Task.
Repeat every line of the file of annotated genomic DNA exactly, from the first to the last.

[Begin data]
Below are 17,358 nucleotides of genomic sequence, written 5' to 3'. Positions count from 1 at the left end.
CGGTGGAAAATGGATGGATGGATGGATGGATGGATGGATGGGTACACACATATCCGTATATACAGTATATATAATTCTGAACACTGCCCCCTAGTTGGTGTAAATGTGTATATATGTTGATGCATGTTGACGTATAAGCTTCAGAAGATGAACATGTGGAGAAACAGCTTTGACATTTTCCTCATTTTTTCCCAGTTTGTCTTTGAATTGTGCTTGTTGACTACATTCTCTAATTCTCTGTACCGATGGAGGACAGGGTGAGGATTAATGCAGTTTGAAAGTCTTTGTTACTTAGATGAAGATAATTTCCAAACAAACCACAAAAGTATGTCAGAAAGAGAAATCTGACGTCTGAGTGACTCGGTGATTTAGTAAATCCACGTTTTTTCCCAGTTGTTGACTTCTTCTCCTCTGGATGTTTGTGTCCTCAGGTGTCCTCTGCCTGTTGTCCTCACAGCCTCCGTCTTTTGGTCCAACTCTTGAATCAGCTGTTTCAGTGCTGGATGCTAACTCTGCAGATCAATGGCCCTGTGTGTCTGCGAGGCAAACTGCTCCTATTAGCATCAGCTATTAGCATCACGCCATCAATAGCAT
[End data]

Below are 17,358 nucleotides of genomic sequence, written 5' to 3'. Positions count from 1 at the left end.
CGGTGGAAAATGGATGGATGGATGGATGGATGGATGGATGGGTACACACATATCCGTATATACAGTATATATAATTCTGAACACTGCCCCCTAGTTGGTGTAAATGTGTATATATGTTGATGCATGTTGACGTATAAGCTTCAGAAGATGAACATGTGGAGAAACAGCTTTGACATTTTCCTCATTTTTTCCCAGTTTGTCTTTGAATTGTGCTTGTTGACTACATTCTCTAATTCTCTGTACCGATGGAGGACAGGGTGAGGATTAATGCAGTTTGAAAGTCTTTGTTACTTAGATGAAGATAATTTCCAAACAAACCACAAAAGTATGTCAGAAAGAGAAATCTGACGTCTGAGTGACTCGGTGATTTAGTAAATCCACGTTTTTTCCCAGTTGTTGACTTCTTCTCCTCTGGATGTTTGTGTCCTCAGGTGTCCTCTGCCTGTTGTCCTCACAGCCTCCGTCTTTTGGTCCAACTCTTGAATCAGCTGTTTCAGTGCTGGATGCTAACTCTGCAGATCAATGGCCCTGTGTGTCTGCGAGGCAAACTGCTCCTATTAGCATCAGCTATTAGCATCACGCCATCAATAGCAT